As pilgrims, we should end up at a different place from where we began — as different people than the ones who started the trip.
To make that happen, spend more time these days in prayer. Make time for confession. If you can, take advantage of Reconciliation Monday, December 21st, when all the churches will be open for priests to hear confessions.
Be aware of silence. Amid the noise of December, turn down the volume. You won’t miss a lot of the songs of the season. Mariah Carey will still be there on Christmas Eve. But while trimming the tree and writing the cards, make this a time for an inner journey — a humble, prayerful exploration that can help you to greet not only the son of God in a stable, but the King of Kings when he arrives at the end of history.
Consider this: If you met him as a child in a stable, what would you have to say to him?
Or if you saw him coming in glory, what do you think he would have to say to you?
Finally, to borrow the title of a popular carol, “Do you see what I see?” When we look around, do we see Jesus?
He is here —in those around us, in the Gospel, in the Eucharist we will receive.
But look further.
Do we see him outside the walls of this church? Do we even try?
Do we recognize him sitting on the steps of the subway station, with a cardboard sign saying “Help”?
Do we acknowledge him in the woman at the next cubicle at work, the one who is struggling to hold together her marriage and worried about her future?
Do we see him in the weary eyes of sad strangers whose faces are hidden behind masks?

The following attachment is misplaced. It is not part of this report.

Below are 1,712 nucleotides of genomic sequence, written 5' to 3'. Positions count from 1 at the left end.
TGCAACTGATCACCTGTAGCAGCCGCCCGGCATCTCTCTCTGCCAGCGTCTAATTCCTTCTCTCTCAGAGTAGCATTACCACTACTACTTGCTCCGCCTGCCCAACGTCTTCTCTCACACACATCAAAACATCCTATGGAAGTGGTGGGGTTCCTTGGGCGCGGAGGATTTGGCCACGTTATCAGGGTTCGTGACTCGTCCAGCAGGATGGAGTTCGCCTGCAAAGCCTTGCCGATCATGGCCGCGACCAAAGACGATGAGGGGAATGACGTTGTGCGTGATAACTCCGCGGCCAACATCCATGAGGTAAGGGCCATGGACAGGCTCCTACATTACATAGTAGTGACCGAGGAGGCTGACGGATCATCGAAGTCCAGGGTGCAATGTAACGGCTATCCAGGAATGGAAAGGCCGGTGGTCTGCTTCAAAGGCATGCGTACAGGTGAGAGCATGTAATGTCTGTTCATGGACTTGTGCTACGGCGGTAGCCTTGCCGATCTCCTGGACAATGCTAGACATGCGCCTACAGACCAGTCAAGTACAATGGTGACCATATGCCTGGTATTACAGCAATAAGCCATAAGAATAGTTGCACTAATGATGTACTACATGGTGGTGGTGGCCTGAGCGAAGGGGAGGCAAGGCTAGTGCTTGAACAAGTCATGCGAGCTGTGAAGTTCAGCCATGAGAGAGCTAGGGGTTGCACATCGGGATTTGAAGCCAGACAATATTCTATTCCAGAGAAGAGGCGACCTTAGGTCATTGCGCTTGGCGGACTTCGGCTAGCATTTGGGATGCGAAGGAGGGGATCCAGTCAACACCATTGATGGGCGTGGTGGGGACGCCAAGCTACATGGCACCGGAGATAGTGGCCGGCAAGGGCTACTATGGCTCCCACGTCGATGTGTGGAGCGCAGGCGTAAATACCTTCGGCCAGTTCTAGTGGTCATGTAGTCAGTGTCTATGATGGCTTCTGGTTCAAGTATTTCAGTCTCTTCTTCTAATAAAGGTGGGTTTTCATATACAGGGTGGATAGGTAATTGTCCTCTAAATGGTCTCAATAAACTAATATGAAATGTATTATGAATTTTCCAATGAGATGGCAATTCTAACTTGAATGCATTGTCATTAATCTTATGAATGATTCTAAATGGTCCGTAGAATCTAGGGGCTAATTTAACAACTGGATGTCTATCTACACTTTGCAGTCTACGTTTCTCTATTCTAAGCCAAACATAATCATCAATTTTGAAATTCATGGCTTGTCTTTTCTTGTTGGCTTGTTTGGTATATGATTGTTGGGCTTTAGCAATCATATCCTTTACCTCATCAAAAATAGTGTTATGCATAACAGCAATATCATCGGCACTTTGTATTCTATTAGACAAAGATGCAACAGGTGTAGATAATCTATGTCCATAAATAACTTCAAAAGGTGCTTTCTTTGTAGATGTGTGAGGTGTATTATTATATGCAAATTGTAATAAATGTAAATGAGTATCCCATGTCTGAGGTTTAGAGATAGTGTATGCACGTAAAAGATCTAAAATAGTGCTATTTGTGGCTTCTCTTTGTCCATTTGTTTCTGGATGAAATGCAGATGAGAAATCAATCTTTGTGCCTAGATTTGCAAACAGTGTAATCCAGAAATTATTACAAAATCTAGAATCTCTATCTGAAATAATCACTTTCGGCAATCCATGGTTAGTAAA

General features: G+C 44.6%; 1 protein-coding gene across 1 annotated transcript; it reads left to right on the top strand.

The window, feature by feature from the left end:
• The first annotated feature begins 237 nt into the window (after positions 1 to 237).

Do we see him in the people who are restless or unhappy, or hurting and alone?
Do we see him in the people we love, and those who love us?
A friend of mine posted something beautiful on Facebook a few weeks back, thanking his family and friends for their birthday wishes. And he added this: “Every day,” he wrote, “I realize that my wife and children are God’s way of saying he loves me.”
Each of us needs to look around and look for Jesus in our world — and know that he is waiting to be found, looking for each one of us.
It is that coming of Christ — the one that happens every day when we are unaware of it — that may be the most overlooked, but most important.
It is then when we have an opportunity to become the people St. Paul described, people who “abound in love for one another.”
How much we need that today. Spend a few minutes watching CNN or listening to Newsradio 88 and that becomes clear. We are part of a wounded, angry, divided world.
But this Advent, we can help change that. Heart by heart. Person by person.
How can we have a more meaningful Advent? Those three things can be a good start.
We need to open our eyes.
Take the journey.
Be aware of God at work in our world.
And, in doing all that, we need above all to “abound in love.”
That’s where it begins. Those are the building blocks.
May we use them to welcome our savior into our lives this season and always — as a baby, as a king, as brother.
“There will be signs.”
Christ’s first words in this Gospel call us to pay attention. May we be alert to signs of God’s coming into our lives — so that we may be signs of faith, hope and love to a world in need.